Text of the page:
The petitioner in this case has indicated neither the requisite diligence nor the existence of extraordinary circumstances. There is no indication that the petitioner filed his Freedom of Information Law request before the expiration of the original one-year statute of limitations or that there was extraordinary delay in his receipt of the documents. The petitioner has also failed to demonstrate that any extraordinary circumstance stood in the way of the filing of his Section 440.10 motions. This is not the extraordinary case where equitable tolling should be granted.


For the reasons discussed above, the petitioner's claims are plainly time-barred and are not entitled to equitable tolling. For the sake of completeness, it is useful to note that this is not a case where a meritorious claim is barred by the statute of limitations. The petitioner's claim is without merit.

The petitioner's claim that Justice Barrett lacked jurisdiction to sentence him was rejected by the state court and the petitioner has failed to allege that the decision was "contrary to, or involved an unreasonable application of, clearly established federal law, as determined by the Supreme Court of the United States." 28 U.S.C. § 2254(d)(1). The petitioner's claim is solely a state law claim for which federal habeas provides no remedy. Moreover, the petitioner's claim is also wrong on the merits.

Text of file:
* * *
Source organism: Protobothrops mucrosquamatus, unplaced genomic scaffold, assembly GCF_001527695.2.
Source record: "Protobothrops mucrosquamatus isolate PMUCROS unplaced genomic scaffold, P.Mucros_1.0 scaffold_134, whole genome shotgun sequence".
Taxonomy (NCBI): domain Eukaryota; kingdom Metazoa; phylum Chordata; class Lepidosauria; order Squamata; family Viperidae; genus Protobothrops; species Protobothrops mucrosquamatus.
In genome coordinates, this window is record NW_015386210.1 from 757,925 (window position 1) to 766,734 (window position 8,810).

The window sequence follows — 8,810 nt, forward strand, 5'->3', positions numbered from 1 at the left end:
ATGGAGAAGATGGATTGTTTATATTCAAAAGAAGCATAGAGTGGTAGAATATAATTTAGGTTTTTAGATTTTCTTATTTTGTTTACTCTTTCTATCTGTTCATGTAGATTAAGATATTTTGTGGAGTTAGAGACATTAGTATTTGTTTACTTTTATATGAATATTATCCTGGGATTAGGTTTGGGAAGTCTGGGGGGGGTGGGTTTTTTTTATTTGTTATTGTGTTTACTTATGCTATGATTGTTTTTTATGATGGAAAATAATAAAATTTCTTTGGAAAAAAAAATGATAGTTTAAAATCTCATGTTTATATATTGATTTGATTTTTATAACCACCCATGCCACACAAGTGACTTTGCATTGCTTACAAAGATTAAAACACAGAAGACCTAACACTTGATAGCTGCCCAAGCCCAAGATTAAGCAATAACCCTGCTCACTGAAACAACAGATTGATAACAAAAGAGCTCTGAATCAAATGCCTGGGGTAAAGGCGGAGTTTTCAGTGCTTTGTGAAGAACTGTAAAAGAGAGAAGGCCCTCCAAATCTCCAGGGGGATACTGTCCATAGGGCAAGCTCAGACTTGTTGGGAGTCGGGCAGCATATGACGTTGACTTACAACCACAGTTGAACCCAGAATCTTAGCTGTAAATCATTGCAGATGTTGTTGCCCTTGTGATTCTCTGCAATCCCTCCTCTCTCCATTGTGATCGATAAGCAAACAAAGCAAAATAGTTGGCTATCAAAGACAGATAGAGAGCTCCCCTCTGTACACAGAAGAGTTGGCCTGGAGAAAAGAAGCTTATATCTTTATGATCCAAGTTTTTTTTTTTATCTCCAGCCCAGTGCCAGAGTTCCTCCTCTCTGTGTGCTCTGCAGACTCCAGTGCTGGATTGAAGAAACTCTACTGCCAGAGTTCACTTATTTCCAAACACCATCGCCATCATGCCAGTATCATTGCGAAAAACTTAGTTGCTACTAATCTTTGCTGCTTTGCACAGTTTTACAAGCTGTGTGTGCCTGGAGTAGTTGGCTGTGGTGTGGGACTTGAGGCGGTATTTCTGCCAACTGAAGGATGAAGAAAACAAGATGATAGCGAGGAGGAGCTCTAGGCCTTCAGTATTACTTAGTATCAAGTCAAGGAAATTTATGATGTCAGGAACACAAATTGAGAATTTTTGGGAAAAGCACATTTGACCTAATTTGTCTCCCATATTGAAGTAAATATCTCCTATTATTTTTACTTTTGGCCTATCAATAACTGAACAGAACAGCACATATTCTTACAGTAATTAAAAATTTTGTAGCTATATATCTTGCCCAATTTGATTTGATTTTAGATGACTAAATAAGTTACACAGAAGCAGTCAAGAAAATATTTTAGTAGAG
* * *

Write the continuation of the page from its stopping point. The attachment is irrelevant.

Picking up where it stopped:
Justice Barrett was qualified to impose judgment as an acting justice of the New York State Supreme Court in accordance with New York Public Officers Law Section 15, which provides that:

If a public officer, duly chosen, has heretofore entered... on the performance of the duties of his or her office, without taking or filing an official oath, ... his or her acts as such officer, so performed, shall be as valid and of as full force and effect as if such oath had been duly taken and filed.

Even if Justice Barrett's oath as an acting Supreme Court Justice had lapsed, the petitioner's sentence remained valid under state law. See In re Gilmartin v. Tax Appeals Tribunal , 818 N.Y.S.2d 682, 684 (App. Div. 2006) ("[A]cts performed by a public officer who has not taken and filed an official oath are as valid and effective as if the oath had been taken and filed."); see also Clemente v. Town of N. Greenbush, No. 08 Civ. 0212, 2008 WL 2073959, at *2 (N.D.N.Y. May 14, 2008) ("The fact that [a public officer] may not have filed an oath of office... is irrelevant to the validity of his actions." (citations omitted)).


The Court has considered all of the arguments of the parties. To the extent not specifically addressed above, the remaining arguments are either moot or without merit. For the foregoing reasons, the respondent's motion to dismiss the petitioner's application for a writ of habeas corpus is granted, and the petition is dismissed. Because the petitioner has failed to make a "substantial showing of the denial of a constitutional right, " the Court declines to issue a certificate of appealability pursuant to 28 U.S.C. § 2253(c)(2). The Clerk is directed to enter judgment dismissing the petition and closing this case.